The era of the Westphalian world order has passed. But the hope associated with its ending that the phenomenon of war will disappear (as it is no longer an acceptable political instrument) was erroneous. The clashes we see today in Syria, Yemen or Libya look like a return to the Thirty Years’ War.
Review of the book
The volume is focused on taking stock of approaches to empire in Russian and Polish historiographies as well as to the exploration of the role of empire in the history of international relations.
The author explores the establishment of Russian-Spanish relations in the beginning of the XVIII century, based on the initiative of Peter I, and traces the role of the Russian envoy, S.D. Golitsyn in their development.
The collection includes articles that explore U.S. foreign policy and the UK in the period between the two world wars and after the Second World War.
Materials placed in interuniversity collection , dedicated to the history of international relations, foreign policy and diplomacy of the imperialist powers since the beginning of the XX century. until the end of 1950-s, as well as the leading trends in the development of bourgeois historical thought. Much attention is paid to the analysis of the main directions of U.S. foreign policy. Article written on a wide range of original sources , contain new scientific data . University professors , graduate students , historians and anyone interested in the history of international relations and problems of historiography.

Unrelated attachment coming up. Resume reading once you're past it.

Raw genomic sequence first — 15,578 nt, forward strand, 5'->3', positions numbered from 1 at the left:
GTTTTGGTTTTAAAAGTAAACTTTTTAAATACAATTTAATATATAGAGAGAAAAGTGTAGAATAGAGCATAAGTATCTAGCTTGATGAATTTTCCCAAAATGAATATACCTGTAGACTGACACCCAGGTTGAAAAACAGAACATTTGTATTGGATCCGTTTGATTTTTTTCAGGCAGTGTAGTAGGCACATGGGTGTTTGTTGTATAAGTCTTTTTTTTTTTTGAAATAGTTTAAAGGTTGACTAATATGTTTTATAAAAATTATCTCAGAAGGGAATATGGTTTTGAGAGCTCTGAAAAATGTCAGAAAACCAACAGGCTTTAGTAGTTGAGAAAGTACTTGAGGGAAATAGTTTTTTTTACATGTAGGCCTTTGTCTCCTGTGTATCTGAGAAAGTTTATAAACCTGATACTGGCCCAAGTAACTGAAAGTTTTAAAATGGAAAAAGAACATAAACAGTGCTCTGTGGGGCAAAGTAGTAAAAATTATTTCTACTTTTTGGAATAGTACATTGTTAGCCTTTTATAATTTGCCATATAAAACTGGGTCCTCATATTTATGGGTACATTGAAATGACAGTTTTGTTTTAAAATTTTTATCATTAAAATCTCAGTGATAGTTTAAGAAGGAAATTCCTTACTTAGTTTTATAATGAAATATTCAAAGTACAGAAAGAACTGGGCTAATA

In 1922 a group of Americans moved from the Pacific Northwest to Soviet Russia to settle an agricultural commune they called Seattle. The Seattle Commune was one among many enterprises founded by foreign sympathizers in the new Soviet republic. All these communes faced obstacles and most collapsed by the end of the decade. In contrast, Seattle persisted as a commune, lasting from 1939 to 1991 as a collective farm. Scholars have argued that the success of foreign communes hinged on their members' ideological commitment to the Soviet cause. Using correspondence, archival documents, and journalistic accounts from the United States and Russia, this case study of the Seattle Commune's early years argues that material factors mattered as much as ideology for the survival of Soviet agricultural communes. Commune members wanted to build a communist future but also envisioned prosperity for themselves and their communities as an element of this future.